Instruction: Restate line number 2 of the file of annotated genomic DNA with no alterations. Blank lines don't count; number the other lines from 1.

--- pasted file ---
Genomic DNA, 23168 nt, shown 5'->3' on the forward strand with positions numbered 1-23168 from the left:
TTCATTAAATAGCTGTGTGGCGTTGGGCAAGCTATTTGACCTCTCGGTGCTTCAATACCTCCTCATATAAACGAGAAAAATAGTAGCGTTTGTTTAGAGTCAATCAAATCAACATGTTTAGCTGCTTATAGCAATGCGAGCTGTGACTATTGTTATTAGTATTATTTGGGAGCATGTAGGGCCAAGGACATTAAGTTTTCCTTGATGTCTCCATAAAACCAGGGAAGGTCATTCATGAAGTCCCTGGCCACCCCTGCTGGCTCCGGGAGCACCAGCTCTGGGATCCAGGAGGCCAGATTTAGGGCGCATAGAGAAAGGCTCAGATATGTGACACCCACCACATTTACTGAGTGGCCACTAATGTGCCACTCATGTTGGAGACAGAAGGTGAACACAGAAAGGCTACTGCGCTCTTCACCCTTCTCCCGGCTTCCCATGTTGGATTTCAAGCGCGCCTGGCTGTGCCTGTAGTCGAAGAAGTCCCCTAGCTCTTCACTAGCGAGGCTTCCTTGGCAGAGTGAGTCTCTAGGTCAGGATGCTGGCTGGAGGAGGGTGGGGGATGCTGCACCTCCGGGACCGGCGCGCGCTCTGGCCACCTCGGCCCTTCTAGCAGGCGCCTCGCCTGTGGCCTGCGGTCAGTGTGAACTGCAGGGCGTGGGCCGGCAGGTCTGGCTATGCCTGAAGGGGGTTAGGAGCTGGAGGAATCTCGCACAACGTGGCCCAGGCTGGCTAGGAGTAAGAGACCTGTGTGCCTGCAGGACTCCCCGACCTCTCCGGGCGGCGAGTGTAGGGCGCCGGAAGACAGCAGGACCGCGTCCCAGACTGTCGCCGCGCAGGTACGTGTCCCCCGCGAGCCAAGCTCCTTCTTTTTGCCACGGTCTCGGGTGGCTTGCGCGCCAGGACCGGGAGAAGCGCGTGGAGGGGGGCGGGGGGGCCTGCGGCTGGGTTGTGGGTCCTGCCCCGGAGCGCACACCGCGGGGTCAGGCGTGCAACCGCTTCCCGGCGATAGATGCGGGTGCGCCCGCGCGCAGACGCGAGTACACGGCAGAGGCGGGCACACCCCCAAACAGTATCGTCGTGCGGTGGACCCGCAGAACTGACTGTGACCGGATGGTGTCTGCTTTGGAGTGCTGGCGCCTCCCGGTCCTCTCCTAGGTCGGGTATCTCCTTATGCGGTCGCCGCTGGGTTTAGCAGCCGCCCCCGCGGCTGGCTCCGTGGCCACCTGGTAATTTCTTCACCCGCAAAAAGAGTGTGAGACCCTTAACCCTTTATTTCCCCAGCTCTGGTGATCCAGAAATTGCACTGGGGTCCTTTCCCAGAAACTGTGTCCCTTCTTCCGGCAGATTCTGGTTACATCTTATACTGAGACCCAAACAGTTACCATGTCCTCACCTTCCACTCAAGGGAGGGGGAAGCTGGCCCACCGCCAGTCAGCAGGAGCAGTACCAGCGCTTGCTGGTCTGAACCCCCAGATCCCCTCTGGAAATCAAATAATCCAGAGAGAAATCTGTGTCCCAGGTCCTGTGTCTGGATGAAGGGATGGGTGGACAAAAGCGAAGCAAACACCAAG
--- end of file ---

TTCATTAAATAGCTGTGTGGCGTTGGGCAAGCTATTTGACCTCTCGGTGCTTCAATACCTCCTCATATAAACGAGAAAAATAGTAGCGTTTGTTTAGAGTCAATCAAATCAACATGTTTAGCTGCTTATAGCAATGCGAGCTGTGACTATTGTTATTAGTATTATTTGGGAGCATGTAGGGCCAAGGACATTAAGTTTTCCTTGATGTCTCCATAAAACCAGGGAAGGTCATTCATGAAGTCCCTGGCCACCCCTGCTGGCTCCGGGAGCACCAGCTCTGGGATCCAGGAGGCCAGATTTAGGGCGCATAGAGAAAGGCTCAGATATGTGACACCCACCACATTTACTGAGTGGCCACTAATGTGCCACTCATGTTGGAGACAGAAGGTGAACACAGAAAGGCTACTGCGCTCTTCACCCTTCTCCCGGCTTCCCATGTTGGATTTCAAGCGCGCCTGGCTGTGCCTGTAGTCGAAGAAGTCCCCTAGCTCTTCACTAGCGAGGCTTCCTTGGCAGAGTGAGTCTCTAGGTCAGGATGCTGGCTGGAGGAGGGTGGGGGATGCTGCACCTCCGGGACCGGCGCGCGCTCTGGCCACCTCGGCCCTTCTAGCAGGCGCCTCGCCTGTGGCCTGCGGTCAGTGTGAACTGCAGGGCGTGGGCCGGCAGGTCTGGCTATGCCTGAAGGGGGTTAGGAGCTGGAGGAATCTCGCACAACGTGGCCCAGGCTGGCTAGGAGTAAGAGACCTGTGTGCCTGCAGGACTCCCCGACCTCTCCGGGCGGCGAGTGTAGGGCGCCGGAAGACAGCAGGACCGCGTCCCAGACTGTCGCCGCGCAGGTACGTGTCCCCCGCGAGCCAAGCTCCTTCTTTTTGCCACGGTCTCGGGTGGCTTGCGCGCCAGGACCGGGAGAAGCGCGTGGAGGGGGGCGGGGGGGCCTGCGGCTGGGTTGTGGGTCCTGCCCCGGAGCGCACACCGCGGGGTCAGGCGTGCAACCGCTTCCCGGCGATAGATGCGGGTGCGCCCGCGCGCAGACGCGAGTACACGGCAGAGGCGGGCACACCCCCAAACAGTATCGTCGTGCGGTGGACCCGCAGAACTGACTGTGACCGGATGGTGTCTGCTTTGGAGTGCTGGCGCCTCCCGGTCCTCTCCTAGGTCGGGTATCTCCTTATGCGGTCGCCGCTGGGTTTAGCAGCCGCCCCCGCGGCTGGCTCCGTGGCCACCTGGTAATTTCTTCACCCGCAAAAAGAGTGTGAGACCCTTAACCCTTTATTTCCCCAGCTCTGGTGATCCAGAAATTGCACTGGGGTCCTTTCCCAGAAACTGTGTCCCTTCTTCCGGCAGATTCTGGTTACATCTTATACTGAGACCCAAACAGTTACCATGTCCTCACCTTCCACTCAAGGGAGGGGGAAGCTGGCCCACCGCCAGTCAGCAGGAGCAGTACCAGCGCTTGCTGGTCTGAACCCCCAGATCCCCTCTGGAAATCAAATAATCCAGAGAGAAATCTGTGTCCCAGGTCCTGTGTCTGGATGAAGGGATGGGTGGACAAAAGCGAAGCAAACACCAAG